“. . . meaningful, heartwarming, and well told.”
Author Sarah Aronson does not write quiet little problem novels for young adults.
The typical problem novel, while relevant, is narrowly focused on the protagonist’s very personal relationship with his or her own difficulties. Ms. Aronson is more interested in the wider view of her adolescent narrators’ troubles.
In both Head Case (Roaring Book Press, 2007) and her new book Believe, each novel’s central problem is magnified by loud voices within the protagonists’ greater community. Ms. Aronson’s characters aren’t allowed to suffer in silence. Instead, their pain is reflected on television, in major news outlets, and on Internet chat sites.
Fans of Head Case, with its pull-no-punches quadriplegic teenaged male narrator, will find plenty to love in the female narrator of Believe.
Again, Ms. Aronson writes a quirky, flawed and funny protagonist. Janine Friedman has the misfortune of accidental fame. At six, she was the only one to make it out alive from the terrorist attack that killed her parents.
Yet Janine did not emerge unscathed. Her hands—and the trajectory of her life—were permanently maimed. Even worse, the event captured the hearts of an international audience, branding her forever as the Soul Survivor. But the reader quickly learns that an international brand is not the same as the truth.
“You never really knew me,” is Janine’s opening gambit. “I was a photo in a magazine, the cover that made you weep. I was long brown hair, big green eyes, and pale skin—an innocent girl, alone in a foreign land. I was a moment in time. I was a story.”
As the book opens, the tenth anniversary of the blast approaches, and flashy so-called journalists and photographers are hounding her for retrospective coverage. Janine wants nothing to do with the fame or the media.
“It is hard enough being a sixteen-year-old orphan, living with your mother’s sister, making everyday decisions like what looks best with black jeans and if the time has come to have sex with your boyfriend,” she complains. Photographers hiding in the shrubbery are more than most teens could endure.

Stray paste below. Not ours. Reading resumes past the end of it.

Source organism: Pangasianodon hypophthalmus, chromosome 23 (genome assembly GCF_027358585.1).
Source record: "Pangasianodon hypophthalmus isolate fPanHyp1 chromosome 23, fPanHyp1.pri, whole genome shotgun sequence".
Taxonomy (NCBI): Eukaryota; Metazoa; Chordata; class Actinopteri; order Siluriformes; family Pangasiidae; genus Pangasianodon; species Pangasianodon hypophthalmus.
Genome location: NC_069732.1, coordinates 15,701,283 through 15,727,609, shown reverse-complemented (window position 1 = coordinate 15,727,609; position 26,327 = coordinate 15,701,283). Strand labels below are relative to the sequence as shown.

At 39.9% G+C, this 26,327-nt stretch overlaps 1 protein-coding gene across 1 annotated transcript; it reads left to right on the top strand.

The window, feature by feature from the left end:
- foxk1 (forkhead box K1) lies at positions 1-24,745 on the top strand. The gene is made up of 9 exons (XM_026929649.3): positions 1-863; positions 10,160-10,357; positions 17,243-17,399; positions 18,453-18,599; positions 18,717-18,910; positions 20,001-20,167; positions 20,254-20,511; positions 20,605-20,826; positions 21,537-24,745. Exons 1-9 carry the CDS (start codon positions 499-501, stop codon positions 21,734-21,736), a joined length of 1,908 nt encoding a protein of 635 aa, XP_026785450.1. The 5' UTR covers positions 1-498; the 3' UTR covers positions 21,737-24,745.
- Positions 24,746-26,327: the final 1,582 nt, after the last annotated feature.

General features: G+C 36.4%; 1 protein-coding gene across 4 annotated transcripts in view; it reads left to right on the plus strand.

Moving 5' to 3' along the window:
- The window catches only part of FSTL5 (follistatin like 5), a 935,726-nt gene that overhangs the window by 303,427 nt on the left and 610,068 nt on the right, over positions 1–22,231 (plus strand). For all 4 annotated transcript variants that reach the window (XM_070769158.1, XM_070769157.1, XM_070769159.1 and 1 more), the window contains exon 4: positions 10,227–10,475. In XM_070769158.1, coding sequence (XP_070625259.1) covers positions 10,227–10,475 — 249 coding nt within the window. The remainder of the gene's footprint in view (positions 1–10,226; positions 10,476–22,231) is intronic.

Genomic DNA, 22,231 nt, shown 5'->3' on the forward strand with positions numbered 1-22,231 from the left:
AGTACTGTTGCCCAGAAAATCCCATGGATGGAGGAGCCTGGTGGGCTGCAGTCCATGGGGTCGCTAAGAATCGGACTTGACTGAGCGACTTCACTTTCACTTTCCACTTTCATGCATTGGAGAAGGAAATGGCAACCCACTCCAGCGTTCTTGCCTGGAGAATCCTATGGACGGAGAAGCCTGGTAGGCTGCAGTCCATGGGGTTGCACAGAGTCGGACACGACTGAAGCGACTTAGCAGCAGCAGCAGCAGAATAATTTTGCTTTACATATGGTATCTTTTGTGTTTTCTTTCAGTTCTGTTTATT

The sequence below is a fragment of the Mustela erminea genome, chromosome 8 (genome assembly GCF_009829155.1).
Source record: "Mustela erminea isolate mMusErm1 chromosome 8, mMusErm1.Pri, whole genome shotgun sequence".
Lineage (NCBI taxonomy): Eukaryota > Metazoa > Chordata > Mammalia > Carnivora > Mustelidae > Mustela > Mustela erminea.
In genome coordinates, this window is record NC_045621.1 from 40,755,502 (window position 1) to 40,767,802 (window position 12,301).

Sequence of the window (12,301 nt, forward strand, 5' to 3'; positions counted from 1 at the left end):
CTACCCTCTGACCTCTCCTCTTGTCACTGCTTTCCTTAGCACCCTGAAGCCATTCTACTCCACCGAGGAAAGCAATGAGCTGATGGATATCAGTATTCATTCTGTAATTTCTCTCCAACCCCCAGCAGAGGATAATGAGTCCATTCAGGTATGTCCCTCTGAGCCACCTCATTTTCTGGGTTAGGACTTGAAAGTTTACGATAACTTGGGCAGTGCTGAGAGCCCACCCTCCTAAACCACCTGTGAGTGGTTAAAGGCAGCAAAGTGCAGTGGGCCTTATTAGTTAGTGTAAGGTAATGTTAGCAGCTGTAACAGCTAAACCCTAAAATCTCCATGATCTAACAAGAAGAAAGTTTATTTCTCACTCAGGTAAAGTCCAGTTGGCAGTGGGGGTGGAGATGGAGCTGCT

But strangers aren’t the only ones hounding Janine. Her friends want to use Janine’s 15 minutes of media attention to draw attention to another worthy cause. And the man who dug her out of the rubble ten years ago is now a successful evangelist with an agenda of his own.
Janine’s stigmata-like hand wounds make him—and others—believe that she has special healing powers. Then, when a friend is seriously injured, for the first time it appears that they might be right.
And therein lies the real heart of Believe. Janine’s biggest issue is not her injury or the TV cameras. Her real problem is the heavy weight of expectation. The genius of this book is the way Ms. Aronson externalizes Janine’s deformity into a visible mark of those expectations.
Chances are that every teen reader of Believe faces his or her own weighty expectations from parents, teachers and peers. By making Janine’s so visceral, the common experience of teen pressure can be thoroughly explored.
While many YA narratives are more linear than this one, Believe is big and ambitious tale with as many themes as characters. The book takes on fame, popularity, the Middle East conflict, religion, faith, mega churches, medicine, the right to die, fashion design, and forgiveness. And that’s just before breakfast.
Readers willing to travel this sprawling path are rewarded with a story that is meaningful, heartwarming, and well told.